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DISCRETE CHOICE

Jobs are plentiful, so why aren’t wages rising?

A worker at an Amazon warehouse.
AP/Mark Lennihan
Fewer companies dominating the job market may hurt wage growth.
By Dan Kopf
Published Last updated This article is more than 2 years old.

This article part of the series called Discrete Choice, in which we ask economists about the most important research they have read recently.

Economist: Sandra Black, University of Texas

Why you should listen to her: Black is an influential labor economist focused on gender and racial discrimination. She served as a member of Barack Obama’s Council of Economic Advisers during his second term. Her work has shown that quotas for women on company boards don’t necessarily impact the gender pay gap, and that the use of SAT tests for college admissions may unfairly harm minority students.

Recommended research: Labor Market Concentration (pdf) by Jose Azar, Ioana Marinescu, and Marshall Steinbaum.

What the paper says: Using 2011 data from the job site CareerBuilder, the researchers examine whether companies in cities with fewer employers offer lower wages. They find that they do. The smaller the number of companies in an industry, the lower average wages are for people who work in that field. In other words, if you are an electrician, you are better off if there are five small companies employing electricians in your city, rather than than one big one, because the firms have to bid against each other for your services.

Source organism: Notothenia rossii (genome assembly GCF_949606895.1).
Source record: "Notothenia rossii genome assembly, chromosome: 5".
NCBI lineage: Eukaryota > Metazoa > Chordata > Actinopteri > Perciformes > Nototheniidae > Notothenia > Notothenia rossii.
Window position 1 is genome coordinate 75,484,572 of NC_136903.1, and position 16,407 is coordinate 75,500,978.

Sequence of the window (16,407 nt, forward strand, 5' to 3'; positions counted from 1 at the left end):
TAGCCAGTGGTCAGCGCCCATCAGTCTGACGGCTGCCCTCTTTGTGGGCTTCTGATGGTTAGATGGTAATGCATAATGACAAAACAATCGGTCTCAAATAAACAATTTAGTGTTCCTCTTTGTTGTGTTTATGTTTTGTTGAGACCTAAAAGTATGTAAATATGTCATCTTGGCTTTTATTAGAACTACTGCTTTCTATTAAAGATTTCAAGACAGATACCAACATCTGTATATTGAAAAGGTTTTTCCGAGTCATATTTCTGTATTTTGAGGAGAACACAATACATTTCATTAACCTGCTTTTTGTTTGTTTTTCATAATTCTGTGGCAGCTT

Why Black thinks this research is important: “​This paper helps shed light on the puzzle of why wages haven’t been rising, despite a tight labor market. In a competitive labor market, as demand increases, firms will have to bid up the wage to attract more workers. But we have seen very little wage growth, particularly at the lower end of the wage distribution. This suggests that labor markets are not, in fact, competitive.

The idea that labor markets aren’t competitive is not a new idea, but there has been limited evidence specifically documenting this. The authors, in this and a follow-up paper, calculate labor market concentration and show that the average market is highly concentrated. They also show that this concentration is associated with lower wages, consistent with the idea that concentration increases labor market power of firms. This work is a very important first step towards advancing our understanding of the current labor market situation.”

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